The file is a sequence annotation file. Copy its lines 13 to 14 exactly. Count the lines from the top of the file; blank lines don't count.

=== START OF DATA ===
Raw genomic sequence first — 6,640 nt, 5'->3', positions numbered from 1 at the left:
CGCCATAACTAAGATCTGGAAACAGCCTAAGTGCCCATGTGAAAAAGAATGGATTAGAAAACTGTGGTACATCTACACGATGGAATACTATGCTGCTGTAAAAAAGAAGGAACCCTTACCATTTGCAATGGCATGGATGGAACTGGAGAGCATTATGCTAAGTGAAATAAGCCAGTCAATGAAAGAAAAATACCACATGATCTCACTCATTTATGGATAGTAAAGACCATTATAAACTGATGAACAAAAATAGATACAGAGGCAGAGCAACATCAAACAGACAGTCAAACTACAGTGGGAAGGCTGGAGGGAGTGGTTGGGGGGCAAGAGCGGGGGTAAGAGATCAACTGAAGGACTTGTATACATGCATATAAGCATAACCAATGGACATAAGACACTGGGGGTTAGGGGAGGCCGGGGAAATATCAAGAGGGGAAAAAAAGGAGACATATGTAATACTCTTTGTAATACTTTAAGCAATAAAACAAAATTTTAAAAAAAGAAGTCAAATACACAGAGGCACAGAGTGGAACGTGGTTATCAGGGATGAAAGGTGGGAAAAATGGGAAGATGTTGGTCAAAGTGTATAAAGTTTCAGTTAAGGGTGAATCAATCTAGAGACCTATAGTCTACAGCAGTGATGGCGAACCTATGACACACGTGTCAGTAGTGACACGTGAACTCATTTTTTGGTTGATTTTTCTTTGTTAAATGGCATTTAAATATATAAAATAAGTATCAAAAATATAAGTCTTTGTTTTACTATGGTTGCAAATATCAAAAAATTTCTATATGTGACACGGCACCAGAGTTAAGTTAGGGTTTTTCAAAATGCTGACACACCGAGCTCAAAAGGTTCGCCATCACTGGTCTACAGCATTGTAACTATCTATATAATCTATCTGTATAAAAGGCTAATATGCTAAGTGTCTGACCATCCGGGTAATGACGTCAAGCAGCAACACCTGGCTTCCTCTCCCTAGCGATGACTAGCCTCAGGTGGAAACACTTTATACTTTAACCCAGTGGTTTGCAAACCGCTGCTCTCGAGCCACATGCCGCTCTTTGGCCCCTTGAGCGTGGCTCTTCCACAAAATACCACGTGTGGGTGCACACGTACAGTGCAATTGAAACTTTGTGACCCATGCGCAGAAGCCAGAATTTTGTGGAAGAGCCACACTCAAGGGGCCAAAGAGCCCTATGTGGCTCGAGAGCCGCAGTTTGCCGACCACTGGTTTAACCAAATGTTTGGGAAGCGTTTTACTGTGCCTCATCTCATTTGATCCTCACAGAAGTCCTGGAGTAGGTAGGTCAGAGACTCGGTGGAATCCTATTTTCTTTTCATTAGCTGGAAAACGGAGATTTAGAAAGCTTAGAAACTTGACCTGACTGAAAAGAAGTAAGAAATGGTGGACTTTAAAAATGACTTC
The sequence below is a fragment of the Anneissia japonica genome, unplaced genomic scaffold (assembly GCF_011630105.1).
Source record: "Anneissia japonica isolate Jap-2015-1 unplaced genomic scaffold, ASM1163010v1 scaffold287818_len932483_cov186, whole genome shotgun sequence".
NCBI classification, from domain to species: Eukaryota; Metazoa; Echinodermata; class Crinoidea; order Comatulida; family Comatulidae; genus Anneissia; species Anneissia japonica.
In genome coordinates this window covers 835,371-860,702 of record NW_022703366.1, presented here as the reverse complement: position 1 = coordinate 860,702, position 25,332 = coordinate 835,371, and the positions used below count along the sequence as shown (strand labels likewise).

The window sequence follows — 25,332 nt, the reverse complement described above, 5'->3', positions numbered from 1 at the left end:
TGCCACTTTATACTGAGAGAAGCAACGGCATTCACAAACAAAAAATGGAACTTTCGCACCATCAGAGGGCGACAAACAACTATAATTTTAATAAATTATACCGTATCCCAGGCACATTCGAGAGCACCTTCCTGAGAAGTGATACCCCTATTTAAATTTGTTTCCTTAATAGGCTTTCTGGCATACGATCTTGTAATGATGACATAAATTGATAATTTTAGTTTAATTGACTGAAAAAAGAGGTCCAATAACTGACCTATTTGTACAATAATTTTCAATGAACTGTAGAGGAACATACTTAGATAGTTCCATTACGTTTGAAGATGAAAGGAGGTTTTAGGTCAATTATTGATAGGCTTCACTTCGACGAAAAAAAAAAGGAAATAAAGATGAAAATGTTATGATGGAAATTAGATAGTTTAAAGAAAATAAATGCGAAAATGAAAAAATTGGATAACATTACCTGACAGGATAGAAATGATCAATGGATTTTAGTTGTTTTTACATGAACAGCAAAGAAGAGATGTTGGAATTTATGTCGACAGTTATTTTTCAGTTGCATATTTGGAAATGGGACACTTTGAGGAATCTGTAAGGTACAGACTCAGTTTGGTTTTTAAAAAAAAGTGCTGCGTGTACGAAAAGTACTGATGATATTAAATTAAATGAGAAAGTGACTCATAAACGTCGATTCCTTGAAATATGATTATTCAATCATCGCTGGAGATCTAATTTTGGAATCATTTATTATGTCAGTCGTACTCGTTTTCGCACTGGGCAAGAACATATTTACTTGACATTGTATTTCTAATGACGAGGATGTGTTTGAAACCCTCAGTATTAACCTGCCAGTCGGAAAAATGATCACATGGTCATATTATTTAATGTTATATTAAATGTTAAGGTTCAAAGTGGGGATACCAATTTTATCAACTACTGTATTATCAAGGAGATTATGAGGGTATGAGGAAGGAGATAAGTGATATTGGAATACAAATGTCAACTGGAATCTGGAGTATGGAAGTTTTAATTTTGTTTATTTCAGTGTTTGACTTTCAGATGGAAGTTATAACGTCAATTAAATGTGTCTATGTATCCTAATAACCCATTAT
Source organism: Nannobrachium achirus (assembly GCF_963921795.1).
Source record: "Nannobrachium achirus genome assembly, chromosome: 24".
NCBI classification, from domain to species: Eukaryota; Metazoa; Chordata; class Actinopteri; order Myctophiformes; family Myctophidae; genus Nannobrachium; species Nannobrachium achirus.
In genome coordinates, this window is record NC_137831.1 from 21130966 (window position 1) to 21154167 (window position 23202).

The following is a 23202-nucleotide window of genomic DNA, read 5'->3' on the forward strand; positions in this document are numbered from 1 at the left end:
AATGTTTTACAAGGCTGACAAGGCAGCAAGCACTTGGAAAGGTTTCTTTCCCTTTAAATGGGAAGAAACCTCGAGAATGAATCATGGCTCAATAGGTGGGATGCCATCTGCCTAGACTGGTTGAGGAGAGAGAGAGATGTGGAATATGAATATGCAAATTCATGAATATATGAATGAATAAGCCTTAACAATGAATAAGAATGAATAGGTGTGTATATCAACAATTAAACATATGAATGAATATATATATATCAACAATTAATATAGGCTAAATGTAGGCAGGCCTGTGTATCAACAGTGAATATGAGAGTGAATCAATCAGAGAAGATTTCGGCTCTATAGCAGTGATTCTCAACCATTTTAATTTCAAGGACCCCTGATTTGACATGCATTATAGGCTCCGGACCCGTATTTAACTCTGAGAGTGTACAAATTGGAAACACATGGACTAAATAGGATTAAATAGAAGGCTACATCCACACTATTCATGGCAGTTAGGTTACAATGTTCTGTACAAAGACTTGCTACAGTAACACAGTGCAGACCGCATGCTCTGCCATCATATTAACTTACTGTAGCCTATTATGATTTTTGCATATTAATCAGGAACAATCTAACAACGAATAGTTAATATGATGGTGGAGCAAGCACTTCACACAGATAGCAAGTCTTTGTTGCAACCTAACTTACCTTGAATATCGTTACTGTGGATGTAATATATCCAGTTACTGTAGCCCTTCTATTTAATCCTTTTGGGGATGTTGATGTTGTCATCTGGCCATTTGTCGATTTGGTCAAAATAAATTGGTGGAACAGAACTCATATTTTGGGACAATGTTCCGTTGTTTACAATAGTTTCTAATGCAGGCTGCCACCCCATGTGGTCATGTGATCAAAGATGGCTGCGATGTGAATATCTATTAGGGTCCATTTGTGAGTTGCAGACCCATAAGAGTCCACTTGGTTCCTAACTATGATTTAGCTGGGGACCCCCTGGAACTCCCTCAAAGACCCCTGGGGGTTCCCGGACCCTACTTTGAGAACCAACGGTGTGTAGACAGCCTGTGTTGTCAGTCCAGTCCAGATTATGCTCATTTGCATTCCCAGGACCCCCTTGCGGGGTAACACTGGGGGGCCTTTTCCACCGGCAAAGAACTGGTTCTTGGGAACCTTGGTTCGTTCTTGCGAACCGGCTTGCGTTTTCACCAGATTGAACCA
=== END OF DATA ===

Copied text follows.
The following is a 23202-nucleotide window of genomic DNA, read 5'->3' on the forward strand; positions in this document are numbered from 1 at the left end:
AATGTTTTACAAGGCTGACAAGGCAGCAAGCACTTGGAAAGGTTTCTTTCCCTTTAAATGGGAAGAAACCTCGAGAATGAATCATGGCTCAATAGGTGGGATGCCATCTGCCTAGACTGGTTGAGGAGAGAGAGAGATGTGGAATATGAATATGCAAATTCATGAATATATGAATGAATAAGCCTTAACAATGAATAAGAATGAATAGGTGTGTATATCAACAATTAAACATATGAATGAATATATATATATCAACAATTAATATAGGCTAAATGTAGGCAGGCCTGTGTATCAACAGTGAATATGAGAGTGAATCAATCAGAGAAGATTTCGGCTCTATAGCAGTGATTCTCAACCATTTTAATTTCAAGGACCCCTGATTTGACATGCATTATAGGCTCCGGACCCGTATTTAACTCTGAGAGTGTACAAATTGGAAACACATGGACTAAATAGGATTAAATAGAAGGCTACATCCACACTATTCATGGCAGTTAGGTTACAATGTTCTGTACAAAGACTTGCTACAGTAACACAGTGCAGACCGCATGCTCTGCCATCATATTAACTTACTGTAGCCTATTATGATTTTTGCATATTAATCAGGAACAATCTAACAACGAATAGTTAATATGATGGTGGAGCAAGCACTTCACACAGATAGCAAGTCTTTGTTGCAACCTAACTTACCTTGAATATCGTTACTGTGGATGTAATATATCCAGTTACTGTAGCCCTTCTATTTAATCCTTTTGGGGATGTTGATGTTGTCATCTGGCCATTTGTCGATTTGGTCAAAATAAATTGGTGGAACAGAACTCATATTTTGGGACAATGTTCCGTTGTTTACAATAGTTTCTAATGCAGGCTGCCACCCCATGTGGTCATGTGATCAAAGATGGCTGCGATGTGAATATCTATTAGGGTCCATTTGTGAGTTGCAGACCCATAAGAGTCCACTTGGTTCCTAACTATGATTTAGCTGGGGACCCCCTGGAACTCCCTCAAAGACCCCTGGGGGTTCCCGGACCCTACTTTGAGAACCAACGGTGTGTAGACAGCCTGTGTTGTCAGTCCAGTCCAGATTATGCTCATTTGCATTCCCAGGACCCCCTTGCGGGGTAACACTGGGGGGCCTTTTCCACCGGCAAAGAACTGGTTCTTGGGAACCTTGGTTCGTTCTTGCGAACCGGCTTGCGTTTTCACCAGATTGAACCA